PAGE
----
Mar 11, 2013

Book Review – The Wild Girl by Kate Forsyth

the-wild-girlThe Wild Girl is Kate Forsyth’s latest foray into the milieu of fairy tales.  I have been eagerly awaiting its publication since finding out it was in the works in my interview with her last year  It features the same attention to detail that fans of Bitter Greens enjoyed, that feeling of immersion in the past, created by a confident rendering of the tumultuous years surrounding Napoleon’s rise and fall.

Where the two books differ, however, is that The Wild Girl is historical fiction, where Bitter Greens was a mix of historical fiction and the fantastique, skillfully weaving historical fiction with fairy tale.
Where they do share similarities (apart from Forsyth’s beautiful and subtle writing) is in the revealing of a woman obscured by history.  Forsyth brought to life the wonderful Charlotte-Rose de la Force in Bitter Greens and in The Wild Girl she gives us the life of Dortchen Wild. 

Dortchen who?
If you are not into history or perhaps even fairy tale scholarship then you probably didn’t know about Dortchen Wild, when even a mention of the Grimms these days will get you a blank look or a reference to the TV show, it’s perhaps not surprising.  Dortchen Wild was the girl next door to the Grimms, the source from which they gleaned about a quarter of their stories and later the wife of the brother Wilhelm.

The Wild Girl is Dortchen’s story, a story which parallels a number of fairy tales in both the misfortunes that beset her and her eventual triumph.  At 538 pages it is not a slight tome, but Forsyth’s skill as a storyteller makes the narrative a pleasure to read through, a joy of immersive reading.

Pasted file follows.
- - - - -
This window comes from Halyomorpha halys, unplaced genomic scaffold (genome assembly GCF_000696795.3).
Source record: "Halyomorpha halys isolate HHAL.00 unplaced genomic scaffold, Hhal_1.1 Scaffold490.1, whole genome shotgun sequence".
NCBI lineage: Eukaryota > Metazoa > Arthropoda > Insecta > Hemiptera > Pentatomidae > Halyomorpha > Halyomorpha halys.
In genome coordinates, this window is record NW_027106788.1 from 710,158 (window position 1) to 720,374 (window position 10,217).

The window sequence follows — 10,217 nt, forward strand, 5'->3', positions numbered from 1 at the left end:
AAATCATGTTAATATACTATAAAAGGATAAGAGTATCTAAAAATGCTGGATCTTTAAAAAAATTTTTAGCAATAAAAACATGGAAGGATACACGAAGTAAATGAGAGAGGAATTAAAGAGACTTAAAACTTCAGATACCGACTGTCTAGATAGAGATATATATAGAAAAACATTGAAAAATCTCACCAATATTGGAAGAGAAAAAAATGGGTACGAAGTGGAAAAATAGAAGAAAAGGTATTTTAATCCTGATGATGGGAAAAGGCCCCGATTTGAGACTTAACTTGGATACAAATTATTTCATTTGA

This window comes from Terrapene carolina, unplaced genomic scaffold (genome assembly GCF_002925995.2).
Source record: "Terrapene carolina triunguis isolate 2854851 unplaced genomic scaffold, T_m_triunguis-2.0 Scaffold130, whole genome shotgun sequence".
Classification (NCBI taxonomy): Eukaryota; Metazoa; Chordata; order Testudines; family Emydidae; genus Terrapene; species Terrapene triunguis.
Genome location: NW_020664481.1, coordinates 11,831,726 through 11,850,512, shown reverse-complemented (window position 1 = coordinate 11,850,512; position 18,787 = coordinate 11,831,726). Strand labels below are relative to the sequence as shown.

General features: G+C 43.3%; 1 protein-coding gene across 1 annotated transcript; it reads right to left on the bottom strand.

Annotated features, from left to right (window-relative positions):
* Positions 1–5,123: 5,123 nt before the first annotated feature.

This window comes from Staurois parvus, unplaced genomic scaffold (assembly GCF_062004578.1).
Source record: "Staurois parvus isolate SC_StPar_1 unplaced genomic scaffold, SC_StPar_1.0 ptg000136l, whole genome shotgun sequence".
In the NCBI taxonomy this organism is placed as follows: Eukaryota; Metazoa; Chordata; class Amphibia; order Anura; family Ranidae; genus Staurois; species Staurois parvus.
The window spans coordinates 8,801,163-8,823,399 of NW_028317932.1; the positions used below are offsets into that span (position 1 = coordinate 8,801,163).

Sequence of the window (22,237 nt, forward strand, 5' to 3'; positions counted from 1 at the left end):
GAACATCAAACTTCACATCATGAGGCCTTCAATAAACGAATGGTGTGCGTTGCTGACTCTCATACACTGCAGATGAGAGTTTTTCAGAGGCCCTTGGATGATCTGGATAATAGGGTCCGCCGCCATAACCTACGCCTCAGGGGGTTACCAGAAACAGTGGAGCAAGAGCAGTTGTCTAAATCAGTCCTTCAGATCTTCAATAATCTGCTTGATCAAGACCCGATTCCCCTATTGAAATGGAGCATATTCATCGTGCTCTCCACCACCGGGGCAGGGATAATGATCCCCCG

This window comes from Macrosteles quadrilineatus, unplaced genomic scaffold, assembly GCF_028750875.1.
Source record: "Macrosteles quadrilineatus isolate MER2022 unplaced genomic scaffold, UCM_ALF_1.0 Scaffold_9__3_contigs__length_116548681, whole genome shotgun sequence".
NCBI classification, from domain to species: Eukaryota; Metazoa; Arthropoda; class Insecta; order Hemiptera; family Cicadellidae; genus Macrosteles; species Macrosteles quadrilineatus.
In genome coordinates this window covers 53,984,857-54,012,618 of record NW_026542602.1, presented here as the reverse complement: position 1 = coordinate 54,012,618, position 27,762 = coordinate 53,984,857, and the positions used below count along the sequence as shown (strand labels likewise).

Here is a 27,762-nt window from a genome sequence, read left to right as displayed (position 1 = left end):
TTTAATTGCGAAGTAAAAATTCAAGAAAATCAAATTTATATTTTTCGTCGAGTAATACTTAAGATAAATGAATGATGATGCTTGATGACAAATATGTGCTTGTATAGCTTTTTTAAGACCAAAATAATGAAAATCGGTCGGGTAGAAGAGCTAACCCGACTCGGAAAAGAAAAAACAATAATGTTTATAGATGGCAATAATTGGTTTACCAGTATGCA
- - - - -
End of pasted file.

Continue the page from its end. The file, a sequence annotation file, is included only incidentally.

I must give fair warning that what starts off as a nice dramatic historical, does take a darker turn, for some of the tale.  Some elements of the narrative will be confronting, despite the deftness and sensitivity Forsyth brings to bear on them.  Without spoiling it too much, let us say the tale All Kinds of Fur is one of those tales that parallels Dortchen’s life.

I emerged from this story feeling as though I had some sense of the woman and her times, that this could have been her life.

I hesitate to call The Wild Girl a romance, though of course we know from the beginning that Dortchen and Wilhelm get married and that outcome end stops the story. I’d call it a drama, if that would encourage male readers to pick it up.

Please do, pick it up that is. I think your reading life if not your wider existence will be enriched by the process.

This book was provided by the author at no cost to myself.

This review is part of the Australian Women Writers Challenge 2013.  Please check out this page for more great writing from Australian women.

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